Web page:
Network Security

When ‘ok’ isn’t enough: understanding common authentication pitfalls

If something is being described as “ok,” the speaker probably has some reservations about it. It's not ideal, but it will do for now.

While “ok” can work for low-consequence items, it misses the mark when it comes to choosing the multifactor authentication component of a company's data security strategy. Protecting user identities and data is far too important to leave to technology that is just “ok.” However, many organizations are unaware of key differentiators and choose an approach that doesn't meet their needs. It's critical to understand these differentiators, because they can determine whether a security strategy is successful.

One of the differentiators is the level of security that the authentication technology offers. Pre-issued passcodes are no longer a best practice and should be avoided. Many authentication platforms operate similar to token-based technologies with pre-issued one-time-passcodes that are based on a seed file. If codes are pre-issued then they are vulnerable to simple hacking like phishing, or through unauthorized usage or theft of seed files. This is not just a theoretical risk. It's happened before, and has required replacing millions of hardware tokens. If the authentication code is pre-defined before the login, then it can be stolen and used for another login since the code is not linked to any specific login. As the code can be exploited by phishing, the system's security can be significantly compromised.

Another point to consider is whether the technology bakes in challenge- and session-based security. Being challenge-based creates the foundation for organizations to set up highly secure remote login systems. With this approach, a code can be generated after the login session is created.  By waiting to generate the code until after the session is created – instead of relying on a pre-set bank of existing codes – the authentication system can see which computer workstation the login request is coming from. A code is then created and linked to the computer so the code can only be used from the same machine from which the request was originally initiated. If for any reason the code is intercepted, it cannot be used on any other device. This helps protect against even more sophisticated attacks.

Mobile authentication apps are widely used, but as an authentication mechanism, the “coolness” of the mobile app will quickly fade once an organization starts deploying it in the real world. Making sure an app is successfully deployed to everyone in an organization will not be hassle-free. Likewise, maintaining compliance so that everyone is using the most up-to-date version won't be either. If an organization opts for an approach that requires user-deployed software, then it drastically increases user dependency since the success of the implementation relies on all users having the software deployed and up-to-date. In addition, the technology assumes that all users have a smartphone, which is not always the case. Some mobile apps also require a data connection to work, which can be impractical for employees to use while traveling.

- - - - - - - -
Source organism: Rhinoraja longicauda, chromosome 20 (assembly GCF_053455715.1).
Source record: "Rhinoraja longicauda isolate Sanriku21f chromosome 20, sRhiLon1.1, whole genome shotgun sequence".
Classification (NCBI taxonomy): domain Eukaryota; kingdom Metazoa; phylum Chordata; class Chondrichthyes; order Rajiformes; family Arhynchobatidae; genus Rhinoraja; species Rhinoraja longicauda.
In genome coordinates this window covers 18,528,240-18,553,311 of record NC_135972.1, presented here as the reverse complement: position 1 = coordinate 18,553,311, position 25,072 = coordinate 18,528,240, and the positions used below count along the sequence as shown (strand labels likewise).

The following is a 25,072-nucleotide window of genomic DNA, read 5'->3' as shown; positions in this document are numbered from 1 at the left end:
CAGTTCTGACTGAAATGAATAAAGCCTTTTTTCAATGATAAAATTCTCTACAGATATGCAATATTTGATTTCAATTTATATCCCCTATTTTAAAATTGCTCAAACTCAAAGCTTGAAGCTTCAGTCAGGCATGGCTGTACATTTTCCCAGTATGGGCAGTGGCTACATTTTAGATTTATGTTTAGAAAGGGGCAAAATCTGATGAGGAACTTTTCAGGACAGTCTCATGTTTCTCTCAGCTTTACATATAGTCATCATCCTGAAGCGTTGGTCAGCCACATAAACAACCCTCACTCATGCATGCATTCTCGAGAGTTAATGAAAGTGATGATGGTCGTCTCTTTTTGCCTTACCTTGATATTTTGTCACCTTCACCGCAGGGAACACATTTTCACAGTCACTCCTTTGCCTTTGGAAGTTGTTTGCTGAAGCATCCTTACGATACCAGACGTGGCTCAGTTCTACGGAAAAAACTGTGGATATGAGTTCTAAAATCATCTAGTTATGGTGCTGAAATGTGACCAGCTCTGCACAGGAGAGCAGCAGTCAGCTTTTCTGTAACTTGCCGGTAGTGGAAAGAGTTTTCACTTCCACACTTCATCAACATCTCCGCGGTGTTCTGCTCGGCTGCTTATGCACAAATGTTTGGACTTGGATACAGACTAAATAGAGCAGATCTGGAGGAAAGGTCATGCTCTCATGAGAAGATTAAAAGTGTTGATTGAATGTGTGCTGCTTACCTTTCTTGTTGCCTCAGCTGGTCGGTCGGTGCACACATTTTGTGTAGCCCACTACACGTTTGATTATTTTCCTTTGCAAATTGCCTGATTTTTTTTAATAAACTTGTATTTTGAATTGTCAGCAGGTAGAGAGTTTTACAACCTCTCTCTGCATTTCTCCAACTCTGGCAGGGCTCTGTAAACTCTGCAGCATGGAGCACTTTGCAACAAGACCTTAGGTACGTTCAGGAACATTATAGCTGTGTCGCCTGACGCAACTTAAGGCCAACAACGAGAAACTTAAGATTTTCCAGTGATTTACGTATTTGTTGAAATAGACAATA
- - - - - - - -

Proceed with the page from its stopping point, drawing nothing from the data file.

Another consideration surrounds the timeliness of the approach. When launching security technology that uses SMS as the delivery mechanism for the one-time-passcode (OTP), the SMS arriving on time becomes mission-critical. There is a significant difference between the code arriving within 10 seconds or two minutes. Some authentication providers claim that SMS delivery is not reliable enough and, as a result, they encourage the usage of pre-issued codes. However, this lowers the level of security significantly because the OTP cannot be generated in real-time. This is a dangerous trade-off to make.  

Last but not least, organizations should consider the level of flexibility and adaptation available. A best practice is using contextual information – such as login behavior patterns, geo-location and i.e. the type of login system being accessed – to help authenticate users logging in remotely. For example, if the user is logging in from a trusted location—such as the comfort of the user's home—that they have logged in from before, they will not be prompted for an OTP. On the other hand, if the user is attempting to log in while traveling (i.e. from an airport lounge or hotel with public Wi-Fi), then an OTP is mandatory to gain access.

An “ok” bicycle helmet may conform to regulations, but parents still must make sure the helmet fits their child for it to work properly. A perfectly good authentication approach may safeguard critical user data, but it may very well not. Who is willing to take that risk without knowing for certain? Organizations should ensure that the multi-factor authentication approach they select does not make them vulnerable to the most common pitfalls in the market.

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